“We reached an agreement in principle” on funding border security programs through Sept. 30, Republican Senator Richard Shelby told reporters.
“Our staffs are going to be working feverishly to put all the particulars together,” Shelby said. Neither he nor three other senior lawmakers flanking him provided any details of the tentative pact.
But it was far from clear if the Republican president would embrace the agreement. His December demand for $5.7 billion this year to help pay for a wall on the U.S.-Mexico border – rejected by congressional Democrats – triggered a 35-day partial government shutdown that ended last month without him getting wall funding.
A congressional aide, who asked not to be identified, said the outline of the deal included $1.37 billion for erecting new fencing along the southern border. That is about the same amount Congress allocated last year and far below what Trump has demanded.
The aide said none of the money would be for a “wall,” which Trump has been touting since he launched his campaign for president in 2016. Democrats say the wall would be costly and ineffective.
Two other congressional sources said only currently deployed designs could be used for constructing 55 miles (90 km) of additional barriers. Those designs, which include “steel bollard” fencing, have been in use since before Trump became president.
Shortly after the deal was reached in the U.S. Capitol, Trump held a rally in the border city of El Paso, Texas, to argue for the wall he says can protect Americans from violent criminals, drugs and a “tremendous onslaught” of migrant caravans.
Trump said he heard about progress in the talks just before he took the stage, but he too did not discuss details. “Just so you know – we’re building the wall anyway,” he said. “Maybe progress has been made – maybe not.”
Beto O’Rourke, the former Democratic congressman from Texas considering a 2020 White House run, held a counter-rally just 200 yards away and accused Trump of stoking “false fear” about immigrants and telling “lies” about O’Rourke’s hometown of El Paso.
But a vocal group of conservatives influential with Trump has urged him to remain steadfast in his demand for the border wall money. In comments about the tentative congressional deal reached on Monday, Fox News commentator Sean Hannity told his viewers: “Any Republican that supports this garbage compromise, you will have to explain.”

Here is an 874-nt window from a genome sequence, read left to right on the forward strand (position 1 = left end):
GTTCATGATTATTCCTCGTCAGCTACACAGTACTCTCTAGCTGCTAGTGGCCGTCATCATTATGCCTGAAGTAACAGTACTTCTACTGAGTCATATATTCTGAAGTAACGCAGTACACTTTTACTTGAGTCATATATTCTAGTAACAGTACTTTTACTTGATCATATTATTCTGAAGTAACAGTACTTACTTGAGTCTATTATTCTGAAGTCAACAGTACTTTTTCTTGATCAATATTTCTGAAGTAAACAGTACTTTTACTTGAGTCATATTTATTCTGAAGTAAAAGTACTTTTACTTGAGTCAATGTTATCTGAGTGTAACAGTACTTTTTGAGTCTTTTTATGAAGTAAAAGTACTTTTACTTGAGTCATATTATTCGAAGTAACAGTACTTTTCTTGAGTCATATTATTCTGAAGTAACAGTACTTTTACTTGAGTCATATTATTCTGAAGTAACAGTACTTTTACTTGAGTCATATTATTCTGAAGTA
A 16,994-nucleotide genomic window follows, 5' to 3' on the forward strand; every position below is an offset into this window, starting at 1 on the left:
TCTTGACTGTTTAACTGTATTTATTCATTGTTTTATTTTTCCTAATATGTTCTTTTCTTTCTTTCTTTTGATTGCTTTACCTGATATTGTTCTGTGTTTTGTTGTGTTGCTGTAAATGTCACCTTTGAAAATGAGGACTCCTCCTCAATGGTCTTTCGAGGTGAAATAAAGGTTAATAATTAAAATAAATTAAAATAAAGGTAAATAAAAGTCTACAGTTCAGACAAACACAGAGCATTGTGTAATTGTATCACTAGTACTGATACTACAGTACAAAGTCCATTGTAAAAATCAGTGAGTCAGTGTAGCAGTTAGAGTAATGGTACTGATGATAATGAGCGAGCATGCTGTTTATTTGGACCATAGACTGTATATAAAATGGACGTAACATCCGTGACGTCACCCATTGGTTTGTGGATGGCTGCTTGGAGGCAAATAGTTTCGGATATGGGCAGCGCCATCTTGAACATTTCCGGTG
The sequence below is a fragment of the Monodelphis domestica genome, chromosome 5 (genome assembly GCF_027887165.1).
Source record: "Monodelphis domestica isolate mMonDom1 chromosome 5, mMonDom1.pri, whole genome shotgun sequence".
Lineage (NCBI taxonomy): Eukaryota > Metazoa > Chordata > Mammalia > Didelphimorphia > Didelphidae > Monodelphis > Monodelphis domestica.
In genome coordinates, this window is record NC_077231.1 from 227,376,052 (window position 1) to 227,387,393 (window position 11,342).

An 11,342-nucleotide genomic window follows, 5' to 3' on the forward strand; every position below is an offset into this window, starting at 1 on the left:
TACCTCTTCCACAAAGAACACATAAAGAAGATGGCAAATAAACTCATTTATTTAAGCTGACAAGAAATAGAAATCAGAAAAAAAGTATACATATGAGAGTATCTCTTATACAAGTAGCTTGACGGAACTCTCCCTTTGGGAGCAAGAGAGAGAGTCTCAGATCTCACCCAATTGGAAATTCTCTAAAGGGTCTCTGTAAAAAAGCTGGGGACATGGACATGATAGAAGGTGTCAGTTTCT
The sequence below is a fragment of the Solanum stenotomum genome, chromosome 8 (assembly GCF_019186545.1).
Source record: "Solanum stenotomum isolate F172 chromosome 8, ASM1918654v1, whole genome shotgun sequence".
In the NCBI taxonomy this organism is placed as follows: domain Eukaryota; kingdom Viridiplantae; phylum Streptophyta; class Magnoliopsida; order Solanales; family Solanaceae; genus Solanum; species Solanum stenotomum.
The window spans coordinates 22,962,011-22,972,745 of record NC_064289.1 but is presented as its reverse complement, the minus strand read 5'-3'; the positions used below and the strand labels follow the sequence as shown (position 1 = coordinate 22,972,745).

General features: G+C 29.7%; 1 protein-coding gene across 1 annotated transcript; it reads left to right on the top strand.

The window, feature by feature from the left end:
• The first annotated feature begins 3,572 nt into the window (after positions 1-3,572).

Under Monday’s agreement, which must be fleshed out by congressional staff experts, Democrats gave up on a demand they floated on Friday night to lower the cap on immigrant detention beds in the interior of the United States.
Democrats had complained the Trump administration was increasing detention capacity as a way of speeding up deportations of illegal immigrants, some of whom were seeking asylum under U.S. law.
But an overall cap – on borders and in the interior – would remain at 40,520 beds. The aide said that despite that cap, the number had actually grown to 49,057 and that under the deal, it would be brought down to the legal cap.
But one of the other aides said the deal would give Trump the flexibility to increase the number to 52,000 if necessary.
Democratic Representative Nita Lowey said on Monday night: “I hope by Wednesday we’ll have a finished product.” Lowey said she had been in touch with House of Representatives Speaker Nancy Pelosi, who she said “has confidence I have made the right decision.”
Trump agreed to reopen the government last month for three weeks to allow congressional negotiators time to find a compromise on government funding for the rest of the fiscal year, which ends on Sept. 30, to avert another shutdown.
The handful of lawmakers leading the negotiations met privately for about two hours on Monday. They said they wanted to seal a plan by Monday night to allow time for the legislation to pass the House of Representatives and Senate and get Trump’s signature by Friday, when funding is due to expire for the Department of Homeland Security, the Justice Department and several other federal agencies.
Without a new injection of federal funds, an array of federal agencies would have to suspend some activities, ranging form the maintenance of national parks to publication of economic data that is important to financial markets.
During the record-long partial government shutdown, which ran from Dec. 22 to Jan. 25, 800,000 federal workers went without pay even though many of them were required to report to work.
The shutdown ended shortly after a shortage of federal air traffic controllers triggered delays of hundreds of flights at airports in the New York and Philadelphia areas.
In recent weeks, Trump has threatened to declare a “national emergency” if Congress did not give him money to build a border wall. He says that would allow him to use existing funds for other activities to build a wall – an idea that Democrats and many Republicans in Congress oppose.
Reporting by Richard Cowan; Additional reporting by Susan Cornwell and Steve Holland in Washington and Roberta Rampton in El Paso, Texas; Editing by Will Dunham and Peter Cooney